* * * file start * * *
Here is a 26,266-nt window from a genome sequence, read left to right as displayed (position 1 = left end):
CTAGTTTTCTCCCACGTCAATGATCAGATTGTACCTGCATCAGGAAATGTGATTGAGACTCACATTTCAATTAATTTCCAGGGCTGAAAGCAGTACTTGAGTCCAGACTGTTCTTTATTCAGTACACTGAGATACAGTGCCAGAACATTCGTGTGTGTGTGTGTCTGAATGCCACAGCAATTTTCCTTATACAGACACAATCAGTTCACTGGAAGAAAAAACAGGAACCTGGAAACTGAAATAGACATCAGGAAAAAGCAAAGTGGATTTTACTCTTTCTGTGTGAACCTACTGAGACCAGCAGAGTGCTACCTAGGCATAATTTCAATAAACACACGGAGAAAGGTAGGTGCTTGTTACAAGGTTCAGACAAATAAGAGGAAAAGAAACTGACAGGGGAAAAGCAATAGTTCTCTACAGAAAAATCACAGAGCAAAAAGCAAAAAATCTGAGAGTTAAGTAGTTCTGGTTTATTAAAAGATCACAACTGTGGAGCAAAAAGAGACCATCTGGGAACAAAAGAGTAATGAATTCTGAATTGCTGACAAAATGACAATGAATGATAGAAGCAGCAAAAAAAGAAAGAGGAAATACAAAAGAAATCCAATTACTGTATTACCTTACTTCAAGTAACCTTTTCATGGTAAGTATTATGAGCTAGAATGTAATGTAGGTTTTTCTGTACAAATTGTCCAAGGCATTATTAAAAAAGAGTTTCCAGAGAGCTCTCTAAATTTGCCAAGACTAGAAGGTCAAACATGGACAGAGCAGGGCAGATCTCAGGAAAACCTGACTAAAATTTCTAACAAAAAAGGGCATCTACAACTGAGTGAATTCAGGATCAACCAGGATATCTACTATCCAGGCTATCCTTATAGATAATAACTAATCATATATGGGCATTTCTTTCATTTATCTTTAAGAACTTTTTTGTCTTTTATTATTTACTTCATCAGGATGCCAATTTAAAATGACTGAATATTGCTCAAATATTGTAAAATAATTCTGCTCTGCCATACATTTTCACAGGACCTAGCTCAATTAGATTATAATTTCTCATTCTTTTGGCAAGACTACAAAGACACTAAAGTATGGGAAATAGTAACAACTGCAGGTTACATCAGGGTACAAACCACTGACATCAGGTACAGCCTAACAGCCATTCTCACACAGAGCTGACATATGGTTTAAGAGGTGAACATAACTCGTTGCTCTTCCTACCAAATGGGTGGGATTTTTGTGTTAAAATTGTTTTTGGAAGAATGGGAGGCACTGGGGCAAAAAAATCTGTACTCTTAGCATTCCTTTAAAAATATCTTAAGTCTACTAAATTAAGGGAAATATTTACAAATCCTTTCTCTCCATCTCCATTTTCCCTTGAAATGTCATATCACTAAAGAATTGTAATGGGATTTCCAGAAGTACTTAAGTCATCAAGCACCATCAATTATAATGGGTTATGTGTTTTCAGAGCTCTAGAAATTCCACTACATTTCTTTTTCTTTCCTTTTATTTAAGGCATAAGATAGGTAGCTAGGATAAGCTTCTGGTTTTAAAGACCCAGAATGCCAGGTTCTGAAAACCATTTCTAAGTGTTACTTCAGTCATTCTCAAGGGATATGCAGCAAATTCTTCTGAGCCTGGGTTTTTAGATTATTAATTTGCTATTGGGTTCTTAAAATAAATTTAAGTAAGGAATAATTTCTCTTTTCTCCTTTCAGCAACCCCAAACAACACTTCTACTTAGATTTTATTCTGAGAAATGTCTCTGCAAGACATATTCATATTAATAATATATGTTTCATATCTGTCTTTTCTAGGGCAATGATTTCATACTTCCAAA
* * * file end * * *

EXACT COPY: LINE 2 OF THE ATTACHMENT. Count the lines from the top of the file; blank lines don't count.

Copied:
CTAGTTTTCTCCCACGTCAATGATCAGATTGTACCTGCATCAGGAAATGTGATTGAGACTCACATTTCAATTAATTTCCAGGGCTGAAAGCAGTACTTGAGTCCAGACTGTTCTTTATTCAGTACACTGAGATACAGTGCCAGAACATTCGTGTGTGTGTGTGTCTGAATGCCACAGCAATTTTCCTTATACAGACACAATCAGTTCACTGGAAGAAAAAACAGGAACCTGGAAACTGAAATAGACATCAGGAAAAAGCAAAGTGGATTTTACTCTTTCTGTGTGAACCTACTGAGACCAGCAGAGTGCTACCTAGGCATAATTTCAATAAACACACGGAGAAAGGTAGGTGCTTGTTACAAGGTTCAGACAAATAAGAGGAAAAGAAACTGACAGGGGAAAAGCAATAGTTCTCTACAGAAAAATCACAGAGCAAAAAGCAAAAAATCTGAGAGTTAAGTAGTTCTGGTTTATTAAAAGATCACAACTGTGGAGCAAAAAGAGACCATCTGGGAACAAAAGAGTAATGAATTCTGAATTGCTGACAAAATGACAATGAATGATAGAAGCAGCAAAAAAAGAAAGAGGAAATACAAAAGAAATCCAATTACTGTATTACCTTACTTCAAGTAACCTTTTCATGGTAAGTATTATGAGCTAGAATGTAATGTAGGTTTTTCTGTACAAATTGTCCAAGGCATTATTAAAAAAGAGTTTCCAGAGAGCTCTCTAAATTTGCCAAGACTAGAAGGTCAAACATGGACAGAGCAGGGCAGATCTCAGGAAAACCTGACTAAAATTTCTAACAAAAAAGGGCATCTACAACTGAGTGAATTCAGGATCAACCAGGATATCTACTATCCAGGCTATCCTTATAGATAATAACTAATCATATATGGGCATTTCTTTCATTTATCTTTAAGAACTTTTTTGTCTTTTATTATTTACTTCATCAGGATGCCAATTTAAAATGACTGAATATTGCTCAAATATTGTAAAATAATTCTGCTCTGCCATACATTTTCACAGGACCTAGCTCAATTAGATTATAATTTCTCATTCTTTTGGCAAGACTACAAAGACACTAAAGTATGGGAAATAGTAACAACTGCAGGTTACATCAGGGTACAAACCACTGACATCAGGTACAGCCTAACAGCCATTCTCACACAGAGCTGACATATGGTTTAAGAGGTGAACATAACTCGTTGCTCTTCCTACCAAATGGGTGGGATTTTTGTGTTAAAATTGTTTTTGGAAGAATGGGAGGCACTGGGGCAAAAAAATCTGTACTCTTAGCATTCCTTTAAAAATATCTTAAGTCTACTAAATTAAGGGAAATATTTACAAATCCTTTCTCTCCATCTCCATTTTCCCTTGAAATGTCATATCACTAAAGAATTGTAATGGGATTTCCAGAAGTACTTAAGTCATCAAGCACCATCAATTATAATGGGTTATGTGTTTTCAGAGCTCTAGAAATTCCACTACATTTCTTTTTCTTTCCTTTTATTTAAGGCATAAGATAGGTAGCTAGGATAAGCTTCTGGTTTTAAAGACCCAGAATGCCAGGTTCTGAAAACCATTTCTAAGTGTTACTTCAGTCATTCTCAAGGGATATGCAGCAAATTCTTCTGAGCCTGGGTTTTTAGATTATTAATTTGCTATTGGGTTCTTAAAATAAATTTAAGTAAGGAATAATTTCTCTTTTCTCCTTTCAGCAACCCCAAACAACACTTCTACTTAGATTTTATTCTGAGAAATGTCTCTGCAAGACATATTCATATTAATAATATATGTTTCATATCTGTCTTTTCTAGGGCAATGATTTCATACTTCCAAA